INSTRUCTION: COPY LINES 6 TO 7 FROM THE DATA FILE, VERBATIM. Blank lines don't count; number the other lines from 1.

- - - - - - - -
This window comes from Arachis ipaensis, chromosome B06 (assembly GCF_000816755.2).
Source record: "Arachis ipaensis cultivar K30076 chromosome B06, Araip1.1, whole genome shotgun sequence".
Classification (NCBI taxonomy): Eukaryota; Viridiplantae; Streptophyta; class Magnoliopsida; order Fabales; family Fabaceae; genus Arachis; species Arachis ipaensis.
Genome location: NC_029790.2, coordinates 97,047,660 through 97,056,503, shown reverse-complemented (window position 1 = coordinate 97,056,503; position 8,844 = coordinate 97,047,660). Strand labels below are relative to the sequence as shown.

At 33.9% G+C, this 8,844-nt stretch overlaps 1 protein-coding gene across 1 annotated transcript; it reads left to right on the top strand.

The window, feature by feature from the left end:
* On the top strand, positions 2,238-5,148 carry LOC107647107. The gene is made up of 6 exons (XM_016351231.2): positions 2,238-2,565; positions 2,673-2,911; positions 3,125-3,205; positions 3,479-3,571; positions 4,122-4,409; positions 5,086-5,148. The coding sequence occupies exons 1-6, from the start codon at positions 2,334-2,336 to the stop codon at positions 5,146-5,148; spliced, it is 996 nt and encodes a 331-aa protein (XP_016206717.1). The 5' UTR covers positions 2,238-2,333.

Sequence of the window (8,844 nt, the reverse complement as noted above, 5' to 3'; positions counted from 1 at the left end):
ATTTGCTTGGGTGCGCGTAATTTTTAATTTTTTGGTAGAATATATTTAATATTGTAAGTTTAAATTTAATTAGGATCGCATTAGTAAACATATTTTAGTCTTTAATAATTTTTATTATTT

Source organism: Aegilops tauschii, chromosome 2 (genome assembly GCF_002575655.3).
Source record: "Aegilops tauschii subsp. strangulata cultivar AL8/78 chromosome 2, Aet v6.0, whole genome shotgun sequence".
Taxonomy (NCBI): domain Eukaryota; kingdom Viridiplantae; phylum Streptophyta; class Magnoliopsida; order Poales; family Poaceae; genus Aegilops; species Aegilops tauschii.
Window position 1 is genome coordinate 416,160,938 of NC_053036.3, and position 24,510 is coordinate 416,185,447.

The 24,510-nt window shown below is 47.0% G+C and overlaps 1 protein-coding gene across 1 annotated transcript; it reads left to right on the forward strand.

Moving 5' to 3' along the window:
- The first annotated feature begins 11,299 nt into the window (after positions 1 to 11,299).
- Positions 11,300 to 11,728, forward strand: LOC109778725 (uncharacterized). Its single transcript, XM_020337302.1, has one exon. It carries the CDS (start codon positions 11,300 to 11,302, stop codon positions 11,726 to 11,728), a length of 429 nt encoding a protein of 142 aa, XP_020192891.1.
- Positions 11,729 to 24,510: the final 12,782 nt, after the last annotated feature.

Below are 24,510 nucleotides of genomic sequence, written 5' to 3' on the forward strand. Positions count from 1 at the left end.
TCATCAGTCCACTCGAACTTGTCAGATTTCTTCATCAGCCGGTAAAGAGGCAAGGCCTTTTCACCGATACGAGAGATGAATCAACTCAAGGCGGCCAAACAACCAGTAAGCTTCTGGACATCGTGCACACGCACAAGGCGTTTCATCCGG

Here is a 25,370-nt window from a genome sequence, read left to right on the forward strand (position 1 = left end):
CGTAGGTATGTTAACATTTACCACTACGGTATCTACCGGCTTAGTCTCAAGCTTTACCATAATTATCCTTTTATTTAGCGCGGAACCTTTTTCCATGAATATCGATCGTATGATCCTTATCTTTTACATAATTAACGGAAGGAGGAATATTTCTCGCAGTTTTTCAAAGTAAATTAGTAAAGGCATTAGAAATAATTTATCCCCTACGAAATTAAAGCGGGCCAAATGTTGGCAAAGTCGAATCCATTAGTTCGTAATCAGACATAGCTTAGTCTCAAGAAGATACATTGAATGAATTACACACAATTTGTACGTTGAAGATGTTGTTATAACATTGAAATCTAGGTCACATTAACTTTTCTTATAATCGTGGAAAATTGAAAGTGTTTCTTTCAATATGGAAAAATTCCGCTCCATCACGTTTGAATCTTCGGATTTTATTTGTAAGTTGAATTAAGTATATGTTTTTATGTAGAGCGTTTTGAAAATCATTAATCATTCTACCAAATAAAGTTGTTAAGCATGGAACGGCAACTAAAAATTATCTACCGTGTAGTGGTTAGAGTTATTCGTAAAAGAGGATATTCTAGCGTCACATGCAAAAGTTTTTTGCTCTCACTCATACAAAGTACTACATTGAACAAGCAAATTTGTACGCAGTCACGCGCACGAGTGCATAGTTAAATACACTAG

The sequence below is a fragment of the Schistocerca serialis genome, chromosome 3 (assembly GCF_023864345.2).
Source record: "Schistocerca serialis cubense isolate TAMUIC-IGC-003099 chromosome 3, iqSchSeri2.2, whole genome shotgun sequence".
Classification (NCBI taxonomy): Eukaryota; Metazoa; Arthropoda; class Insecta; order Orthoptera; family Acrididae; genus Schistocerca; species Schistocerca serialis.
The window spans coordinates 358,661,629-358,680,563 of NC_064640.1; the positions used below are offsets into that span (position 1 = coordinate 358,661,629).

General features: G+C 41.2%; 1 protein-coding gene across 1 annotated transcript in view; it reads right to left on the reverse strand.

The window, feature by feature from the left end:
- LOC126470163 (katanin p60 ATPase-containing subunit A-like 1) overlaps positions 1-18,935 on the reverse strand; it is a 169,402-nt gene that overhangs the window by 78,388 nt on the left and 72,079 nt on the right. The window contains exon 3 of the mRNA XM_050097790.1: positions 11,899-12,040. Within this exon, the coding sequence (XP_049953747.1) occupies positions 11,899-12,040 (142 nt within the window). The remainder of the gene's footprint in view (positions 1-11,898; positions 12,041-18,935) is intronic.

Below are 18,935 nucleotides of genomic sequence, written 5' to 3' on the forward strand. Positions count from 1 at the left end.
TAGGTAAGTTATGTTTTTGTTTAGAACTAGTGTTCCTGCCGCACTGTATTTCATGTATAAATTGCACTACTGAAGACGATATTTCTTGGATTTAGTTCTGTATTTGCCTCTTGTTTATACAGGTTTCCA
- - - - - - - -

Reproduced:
The window, feature by feature from the left end:
* On the top strand, positions 2,238-5,148 carry LOC107647107. The gene is made up of 6 exons (XM_016351231.2): positions 2,238-2,565; positions 2,673-2,911; positions 3,125-3,205; positions 3,479-3,571; positions 4,122-4,409; positions 5,086-5,148. The coding sequence occupies exons 1-6, from the start codon at positions 2,334-2,336 to the stop codon at positions 5,146-5,148; spliced, it is 996 nt and encodes a 331-aa protein (XP_016206717.1). The 5' UTR covers positions 2,238-2,333.